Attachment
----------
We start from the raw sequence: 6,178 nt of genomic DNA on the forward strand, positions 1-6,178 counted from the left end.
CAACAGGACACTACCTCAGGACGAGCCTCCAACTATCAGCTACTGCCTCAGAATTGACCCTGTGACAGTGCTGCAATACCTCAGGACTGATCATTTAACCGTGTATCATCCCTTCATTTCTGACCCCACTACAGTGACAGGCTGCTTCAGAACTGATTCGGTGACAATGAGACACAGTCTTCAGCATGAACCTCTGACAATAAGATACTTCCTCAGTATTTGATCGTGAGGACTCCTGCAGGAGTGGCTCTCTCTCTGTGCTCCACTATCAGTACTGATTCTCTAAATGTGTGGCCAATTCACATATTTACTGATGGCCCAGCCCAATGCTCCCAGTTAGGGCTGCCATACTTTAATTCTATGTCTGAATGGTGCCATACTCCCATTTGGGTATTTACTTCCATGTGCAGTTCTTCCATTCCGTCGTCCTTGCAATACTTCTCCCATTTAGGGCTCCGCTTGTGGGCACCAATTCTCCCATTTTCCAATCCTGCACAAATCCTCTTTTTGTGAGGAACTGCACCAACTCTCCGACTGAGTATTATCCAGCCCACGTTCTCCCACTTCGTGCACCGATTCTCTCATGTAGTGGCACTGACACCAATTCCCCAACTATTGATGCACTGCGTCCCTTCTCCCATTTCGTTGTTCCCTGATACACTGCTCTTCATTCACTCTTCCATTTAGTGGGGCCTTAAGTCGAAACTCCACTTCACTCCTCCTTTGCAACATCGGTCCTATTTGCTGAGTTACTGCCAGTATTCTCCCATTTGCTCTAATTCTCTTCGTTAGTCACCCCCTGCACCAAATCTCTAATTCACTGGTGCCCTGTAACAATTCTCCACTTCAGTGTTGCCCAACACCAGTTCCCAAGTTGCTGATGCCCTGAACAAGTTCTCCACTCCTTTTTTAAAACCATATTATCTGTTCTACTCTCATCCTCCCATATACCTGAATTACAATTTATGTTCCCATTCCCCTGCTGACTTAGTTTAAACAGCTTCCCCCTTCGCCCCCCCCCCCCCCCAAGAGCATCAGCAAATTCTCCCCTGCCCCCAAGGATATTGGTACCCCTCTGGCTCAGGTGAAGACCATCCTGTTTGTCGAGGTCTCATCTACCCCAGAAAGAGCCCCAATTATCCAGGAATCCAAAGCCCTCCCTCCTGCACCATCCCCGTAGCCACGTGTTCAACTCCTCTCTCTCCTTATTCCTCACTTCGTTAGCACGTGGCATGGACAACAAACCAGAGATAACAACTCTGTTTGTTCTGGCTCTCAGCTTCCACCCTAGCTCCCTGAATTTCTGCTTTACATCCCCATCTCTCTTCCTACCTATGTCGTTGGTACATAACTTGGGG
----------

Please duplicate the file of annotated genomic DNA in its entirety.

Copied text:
We start from the raw sequence: 6,178 nt of genomic DNA on the forward strand, positions 1-6,178 counted from the left end.
CAACAGGACACTACCTCAGGACGAGCCTCCAACTATCAGCTACTGCCTCAGAATTGACCCTGTGACAGTGCTGCAATACCTCAGGACTGATCATTTAACCGTGTATCATCCCTTCATTTCTGACCCCACTACAGTGACAGGCTGCTTCAGAACTGATTCGGTGACAATGAGACACAGTCTTCAGCATGAACCTCTGACAATAAGATACTTCCTCAGTATTTGATCGTGAGGACTCCTGCAGGAGTGGCTCTCTCTCTGTGCTCCACTATCAGTACTGATTCTCTAAATGTGTGGCCAATTCACATATTTACTGATGGCCCAGCCCAATGCTCCCAGTTAGGGCTGCCATACTTTAATTCTATGTCTGAATGGTGCCATACTCCCATTTGGGTATTTACTTCCATGTGCAGTTCTTCCATTCCGTCGTCCTTGCAATACTTCTCCCATTTAGGGCTCCGCTTGTGGGCACCAATTCTCCCATTTTCCAATCCTGCACAAATCCTCTTTTTGTGAGGAACTGCACCAACTCTCCGACTGAGTATTATCCAGCCCACGTTCTCCCACTTCGTGCACCGATTCTCTCATGTAGTGGCACTGACACCAATTCCCCAACTATTGATGCACTGCGTCCCTTCTCCCATTTCGTTGTTCCCTGATACACTGCTCTTCATTCACTCTTCCATTTAGTGGGGCCTTAAGTCGAAACTCCACTTCACTCCTCCTTTGCAACATCGGTCCTATTTGCTGAGTTACTGCCAGTATTCTCCCATTTGCTCTAATTCTCTTCGTTAGTCACCCCCTGCACCAAATCTCTAATTCACTGGTGCCCTGTAACAATTCTCCACTTCAGTGTTGCCCAACACCAGTTCCCAAGTTGCTGATGCCCTGAACAAGTTCTCCACTCCTTTTTTAAAACCATATTATCTGTTCTACTCTCATCCTCCCATATACCTGAATTACAATTTATGTTCCCATTCCCCTGCTGACTTAGTTTAAACAGCTTCCCCCTTCGCCCCCCCCCCCCCCCAAGAGCATCAGCAAATTCTCCCCTGCCCCCAAGGATATTGGTACCCCTCTGGCTCAGGTGAAGACCATCCTGTTTGTCGAGGTCTCATCTACCCCAGAAAGAGCCCCAATTATCCAGGAATCCAAAGCCCTCCCTCCTGCACCATCCCCGTAGCCACGTGTTCAACTCCTCTCTCTCCTTATTCCTCACTTCGTTAGCACGTGGCATGGACAACAAACCAGAGATAACAACTCTGTTTGTTCTGGCTCTCAGCTTCCACCCTAGCTCCCTGAATTTCTGCTTTACATCCCCATCTCTCTTCCTACCTATGTCGTTGGTACATAACTTGGGG